By Gareth Porter. This article was first published on Consortium News.
Major U.S. media outlets insinuate that President Trump’s advisers are traitors for secretly talking to Russians, but they ignore the history of Henry Kissinger doing the same thing for Richard Nixon, writes Gareth Porter.
Last week’s leak to the Washington Post of an intelligence report about President Trump’s son-in-law Jared Kushner meeting with Russian Ambassador Sergey Kislyak in early December to discuss a possible back channel to Moscow appears to represents the climax of the campaign of leaks against the Trump team regarding contacts between Trump associates and Russians.
The leak about Kushner came shortly after another sensational story broadcast by CNN on May 17 about U.S. intelligence picking up conversations among Russian officials during the presidential campaign in which they bragged about having cultivated a relationship with retired Lt. Gen. Michael Flynn and expressed the belief they could use him to influence Trump.
Those two leaks sandwiched extraordinary testimony by former CIA Director John Brennan before the House Intelligence Committee on May 23 in which he said he was concerned about “intelligence” regarding Russian efforts to “suborn” certain Americans – meaning to induce them to commit unlawful acts. That may have been a reference to the leaked interception of Russians bragging about their relationship with Flynn that had just been reported.
“It raised questions in my mind about whether the Russian’s efforts were successful,” Brennan said.
Then, Brennan offered an inflammatory comment reminiscent of McCarthyism. “Frequently people who go along a treasonous path do not know they are on a treasonous path until it is too late,” Brennan said.
Unidentified former Obama national security officials immediately condemned the Kushner proposal to Kislyak for a backchannel – which occurred after Trump’s election but before his inauguration – as “not only highly improper but also possibly even illegal,” as Politico reported.
In an interview with the PBS NewsHour, former Director of National Intelligence James Clapper followed that script, suggesting that the attempt to “mask this dialog” with Russia made the Kushner request inherently suspicious.
“Why all the cloak and dagger secrecy?” asked Clapper. “One wonders if there was something worse than that or more nefarious than that…”
Clapper also argued that the proposal for the channel was illegitimate because the meeting was held before Trump became president. “There is a distinction between reaching out, establishing lines of communication versus substantively interfering with the policy of the present administration,” he said.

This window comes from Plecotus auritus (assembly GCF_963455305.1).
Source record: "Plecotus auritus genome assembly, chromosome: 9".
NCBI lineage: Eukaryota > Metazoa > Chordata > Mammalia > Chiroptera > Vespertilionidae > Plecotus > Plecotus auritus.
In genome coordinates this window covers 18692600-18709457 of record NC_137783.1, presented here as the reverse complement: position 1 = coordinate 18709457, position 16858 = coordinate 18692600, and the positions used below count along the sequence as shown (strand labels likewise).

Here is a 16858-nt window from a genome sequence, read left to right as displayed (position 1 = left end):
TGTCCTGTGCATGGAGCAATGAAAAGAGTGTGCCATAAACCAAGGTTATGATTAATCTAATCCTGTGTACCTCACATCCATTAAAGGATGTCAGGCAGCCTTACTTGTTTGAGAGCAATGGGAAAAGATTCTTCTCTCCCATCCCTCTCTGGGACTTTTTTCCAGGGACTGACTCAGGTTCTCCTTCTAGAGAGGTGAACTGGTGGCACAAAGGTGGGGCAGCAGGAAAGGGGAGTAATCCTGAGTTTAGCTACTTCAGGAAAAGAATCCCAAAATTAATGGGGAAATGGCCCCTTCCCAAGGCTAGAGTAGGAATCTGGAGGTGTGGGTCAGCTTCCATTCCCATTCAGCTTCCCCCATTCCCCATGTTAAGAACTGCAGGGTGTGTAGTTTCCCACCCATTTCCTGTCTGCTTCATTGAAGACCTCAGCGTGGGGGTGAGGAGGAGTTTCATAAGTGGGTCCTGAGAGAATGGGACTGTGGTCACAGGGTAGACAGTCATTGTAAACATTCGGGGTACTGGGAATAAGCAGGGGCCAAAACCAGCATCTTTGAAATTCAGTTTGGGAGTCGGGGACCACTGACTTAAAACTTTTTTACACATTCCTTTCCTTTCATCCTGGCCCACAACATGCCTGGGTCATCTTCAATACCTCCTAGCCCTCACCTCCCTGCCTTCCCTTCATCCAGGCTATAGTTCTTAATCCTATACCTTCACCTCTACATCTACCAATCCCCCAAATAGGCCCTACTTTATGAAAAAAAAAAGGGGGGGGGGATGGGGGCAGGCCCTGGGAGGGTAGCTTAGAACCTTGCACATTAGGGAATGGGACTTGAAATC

The Kissinger Precedent
But the Brennan-Clapper line insinuating that the Kushner request for contacts with the Russians was potentially treasonous collapses in light of the well-documented story of how President-elect Richard Nixon’s national security adviser-designate Henry Kissinger established his own personal backchannel to the Soviet leadership in 1968 using a known KGB operative with whom he had been meeting for years as his contact.
Retired U.S. Army lieutenant general Michael Flynn at a campaign rally for Donald Trump at the Phoenix Convention Center in Phoenix, Arizona. Oct. 29, 2016. (Flickr Gage Skidmore)
Historian Richard A. Moss of the Naval War College recently published an authoritative book-length study of the Kissinger backchannel showing that that Kissinger began setting up his backchannel to the Soviet government leadership through his Soviet contact in December 1968 soon after being named Nixon’s choice for national security adviser.
And it shows that Kissinger seized on the one Soviet government contact he already had to establish the backchannel. That was Boris Sedov, whom Kissinger knew to be a KGB operative. Kissinger had been acquainted with Sedov from the latter’s visits to Harvard. The two continued the contacts after Nixon’s election in 1968.
Moss’s book recounts how Kissinger used the Sedov channel to introduce the concept of “linkage” of different policy issues into negotiations with the Soviets. Sedov gave Kissinger a Soviet government paper on Middle East policy, according to Moss’s account. Only after Nixon’s inauguration did Kissinger and Soviet Ambassador Anatoly Dobrynin agree that all further communication would be through Dobrynin.
Both the Kissinger-Sedov and Kissinger-Dobrynin channels were kept secret from the rest of the Nixon administration’s national security apparatus, as recounted by Moss. Nixon agreed to set up a secure phone line in the White House linking him directly to Dobrynin. The U.S. intelligence agencies, the National Security Council staff and the Pentagon were kept in the dark about these conversations.
And to complete the parallels between the Kissinger backchannel episode and the Flynn and Kushner contacts with the Russians, Moss reveals that Sedov later bragged to a Lebanese-American about his contact with Kissinger –- a boast that was immediately picked up by FBI surveillance of Sedov.